May 16, 2016

What nobody told me about becoming a mom

To my Charlie
5.16.16 2 months old today

What nobody told me about becoming a mom

That sometimes I'll be putting you to bed and be struck by a memory that makes me mourn my past life; like a craving for pad tai in Chelsea Market, where I spent my lunches during acting school. Then you'll laugh in your sleep and I'm instantly reminded that since knowing you, I've felt more love than any other time in my whole life. 

How aware of time I'd become. I feel I can reach right out and touch it these days. I see how temporary every single moment is. Time keeps going. Each new stage keeps passing. I am hyper-aware that nothing lasts forever. 

How I'd ache when you are in another's arms. How my heart would pound and anxiety would surge through me. Sweating, distracted, I'm a secret emotional wreck until you are given back to me. To all mothers who've so generously given me time with your own children through the years, who very well silently sat in agony while your baby was only across the room, I thank you. I love you. I honor you. I couldn't have known. 

How I would want to fall at the feet of all mothers now. You queens, you goddesses. This is what you have all gone through? This is what you were talking about? I'm humbled. I'm not worthy. 

The panic I'd feel when someone says they want to babysit you. All I hear is, they plan to take you away from me. I've had a lifetime of nights out, of living without you, I have no qualms about devoting myself to you through your infancy and beyond.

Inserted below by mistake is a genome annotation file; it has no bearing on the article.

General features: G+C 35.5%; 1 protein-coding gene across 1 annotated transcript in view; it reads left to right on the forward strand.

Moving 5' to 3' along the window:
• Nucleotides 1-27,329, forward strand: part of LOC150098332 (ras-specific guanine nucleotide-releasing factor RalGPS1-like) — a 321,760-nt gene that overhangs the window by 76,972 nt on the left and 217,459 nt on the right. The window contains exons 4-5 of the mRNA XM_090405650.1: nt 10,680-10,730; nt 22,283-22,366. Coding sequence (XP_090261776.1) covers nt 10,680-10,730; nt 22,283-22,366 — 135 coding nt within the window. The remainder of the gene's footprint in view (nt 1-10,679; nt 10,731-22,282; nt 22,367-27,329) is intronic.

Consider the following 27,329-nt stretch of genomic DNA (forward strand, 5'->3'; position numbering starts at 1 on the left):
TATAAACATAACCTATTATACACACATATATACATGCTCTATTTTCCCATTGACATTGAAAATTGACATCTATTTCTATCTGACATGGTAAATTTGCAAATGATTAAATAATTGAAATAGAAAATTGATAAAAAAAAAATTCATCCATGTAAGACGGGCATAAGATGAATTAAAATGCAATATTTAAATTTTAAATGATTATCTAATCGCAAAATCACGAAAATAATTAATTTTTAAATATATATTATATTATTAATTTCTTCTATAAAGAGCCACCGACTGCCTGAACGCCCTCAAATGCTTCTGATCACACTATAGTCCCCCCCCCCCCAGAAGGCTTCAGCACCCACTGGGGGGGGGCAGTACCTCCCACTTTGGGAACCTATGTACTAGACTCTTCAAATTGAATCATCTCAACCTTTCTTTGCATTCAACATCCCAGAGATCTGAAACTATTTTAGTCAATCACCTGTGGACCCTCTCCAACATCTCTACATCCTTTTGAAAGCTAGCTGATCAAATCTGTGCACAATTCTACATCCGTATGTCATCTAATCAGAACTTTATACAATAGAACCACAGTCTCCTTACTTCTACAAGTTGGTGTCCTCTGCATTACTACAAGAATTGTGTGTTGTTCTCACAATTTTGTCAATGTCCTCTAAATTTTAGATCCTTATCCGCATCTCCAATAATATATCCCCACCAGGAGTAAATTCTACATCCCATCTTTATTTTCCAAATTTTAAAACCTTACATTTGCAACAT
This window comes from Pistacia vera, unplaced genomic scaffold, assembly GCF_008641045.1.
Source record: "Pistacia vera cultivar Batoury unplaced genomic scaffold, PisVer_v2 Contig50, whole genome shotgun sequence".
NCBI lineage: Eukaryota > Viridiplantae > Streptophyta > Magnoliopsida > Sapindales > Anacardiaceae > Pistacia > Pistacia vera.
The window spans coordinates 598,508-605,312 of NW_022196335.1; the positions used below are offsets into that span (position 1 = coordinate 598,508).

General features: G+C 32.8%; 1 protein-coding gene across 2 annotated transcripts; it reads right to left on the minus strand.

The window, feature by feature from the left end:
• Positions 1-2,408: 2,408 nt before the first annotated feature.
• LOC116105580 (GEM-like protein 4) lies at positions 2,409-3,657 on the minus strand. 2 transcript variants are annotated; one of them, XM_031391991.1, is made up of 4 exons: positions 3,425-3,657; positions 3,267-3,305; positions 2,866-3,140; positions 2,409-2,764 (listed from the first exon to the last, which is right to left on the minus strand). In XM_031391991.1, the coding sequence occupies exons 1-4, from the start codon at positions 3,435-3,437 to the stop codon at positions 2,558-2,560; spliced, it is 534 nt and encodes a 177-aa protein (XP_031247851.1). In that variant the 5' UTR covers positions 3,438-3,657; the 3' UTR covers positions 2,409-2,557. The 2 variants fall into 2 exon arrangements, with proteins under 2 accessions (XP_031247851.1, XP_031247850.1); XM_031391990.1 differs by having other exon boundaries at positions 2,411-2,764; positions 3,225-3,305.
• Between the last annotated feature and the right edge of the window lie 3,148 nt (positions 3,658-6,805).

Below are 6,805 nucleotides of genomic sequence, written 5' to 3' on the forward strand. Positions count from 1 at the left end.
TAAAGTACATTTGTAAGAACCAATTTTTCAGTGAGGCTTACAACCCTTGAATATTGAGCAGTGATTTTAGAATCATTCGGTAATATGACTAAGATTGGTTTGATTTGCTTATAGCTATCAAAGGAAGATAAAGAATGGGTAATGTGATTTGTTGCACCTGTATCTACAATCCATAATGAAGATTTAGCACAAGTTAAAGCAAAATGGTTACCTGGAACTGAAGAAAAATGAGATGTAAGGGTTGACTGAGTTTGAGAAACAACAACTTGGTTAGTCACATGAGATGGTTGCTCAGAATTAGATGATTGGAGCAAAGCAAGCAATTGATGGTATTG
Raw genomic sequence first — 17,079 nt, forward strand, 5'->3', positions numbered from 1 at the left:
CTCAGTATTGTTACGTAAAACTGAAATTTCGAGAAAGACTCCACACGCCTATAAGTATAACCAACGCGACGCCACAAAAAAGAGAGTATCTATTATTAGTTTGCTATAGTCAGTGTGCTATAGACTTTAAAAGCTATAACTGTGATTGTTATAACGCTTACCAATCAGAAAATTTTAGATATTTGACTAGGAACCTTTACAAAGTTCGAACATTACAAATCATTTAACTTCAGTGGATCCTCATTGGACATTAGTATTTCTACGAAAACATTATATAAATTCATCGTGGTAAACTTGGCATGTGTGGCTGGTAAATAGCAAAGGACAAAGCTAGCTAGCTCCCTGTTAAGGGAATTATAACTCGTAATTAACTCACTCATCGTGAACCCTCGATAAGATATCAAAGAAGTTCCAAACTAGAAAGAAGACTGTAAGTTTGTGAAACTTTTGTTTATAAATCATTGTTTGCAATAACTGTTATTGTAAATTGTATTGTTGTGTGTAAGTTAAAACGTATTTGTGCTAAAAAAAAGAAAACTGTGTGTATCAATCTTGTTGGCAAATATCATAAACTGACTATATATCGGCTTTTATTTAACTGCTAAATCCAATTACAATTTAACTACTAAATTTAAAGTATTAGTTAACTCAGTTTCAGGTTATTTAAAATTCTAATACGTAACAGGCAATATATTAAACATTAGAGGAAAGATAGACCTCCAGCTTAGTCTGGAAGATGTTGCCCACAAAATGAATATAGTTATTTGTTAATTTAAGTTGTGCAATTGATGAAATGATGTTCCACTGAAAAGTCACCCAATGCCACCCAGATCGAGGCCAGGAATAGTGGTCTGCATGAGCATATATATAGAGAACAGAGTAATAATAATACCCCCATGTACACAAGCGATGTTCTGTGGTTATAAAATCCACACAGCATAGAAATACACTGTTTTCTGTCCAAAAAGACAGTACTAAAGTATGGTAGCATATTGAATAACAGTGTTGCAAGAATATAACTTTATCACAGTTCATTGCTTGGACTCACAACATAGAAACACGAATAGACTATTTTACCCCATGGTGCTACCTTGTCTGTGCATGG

How at home I'd finally feel in my own body. I feel every last inch fully inhabited by me at my most authentic. I am finally living in it fully, thanking every last bit of it with my whole being, so in awe that it gave me you. I've never felt more beautiful. I'm a new species. You made me, little boy. 

How much I would cry. Cry for things that haven't even happened yet. Like the time I started thinking of you growing up, going to school, leaving the house on your own. Not being a baby anymore. I laid on the floor snd sobbed. You weren't even two months yet.

How, like the universe, my love for you keeps expanding. How I see my late grandpa in your eyes, my late uncle in your nose and mouth when you smile. How you're a little bit of everyone we've lost come back to heal us. 

How each day would be bittersweet. Your growth would sneak up on me, yet seem so rapid. I am caught between mourning your beginning and excitement to see who you're becoming. 

That the day you took your first bottle instead of my breast would be incredibly difficult for me. I laid in the other room crying, hating that one of our feedings was being taken away from me. The one thing only I can give you. 

How excited I'd feel each morning to see you even though we've seen each other all through the night. There's something magic at the start of a new day. I awake to find it wasn't a dream after all, that you are real, we've got another day, we've got more time, and you really are mine to keep. 



1 comment:

  1. My firstborn, Matthew, is 37 years old today. All these memories coming back to me with your words, which are, more than anything, calling up the importance of being in the moment when it occurs, because it happens so fast. All of it. Gone in an instant, it seems. Thank you for your eloquence, your wonder, and thank Charlie for giving you a reason to BE that is greater than any other. Hugs ❤️ -- Madison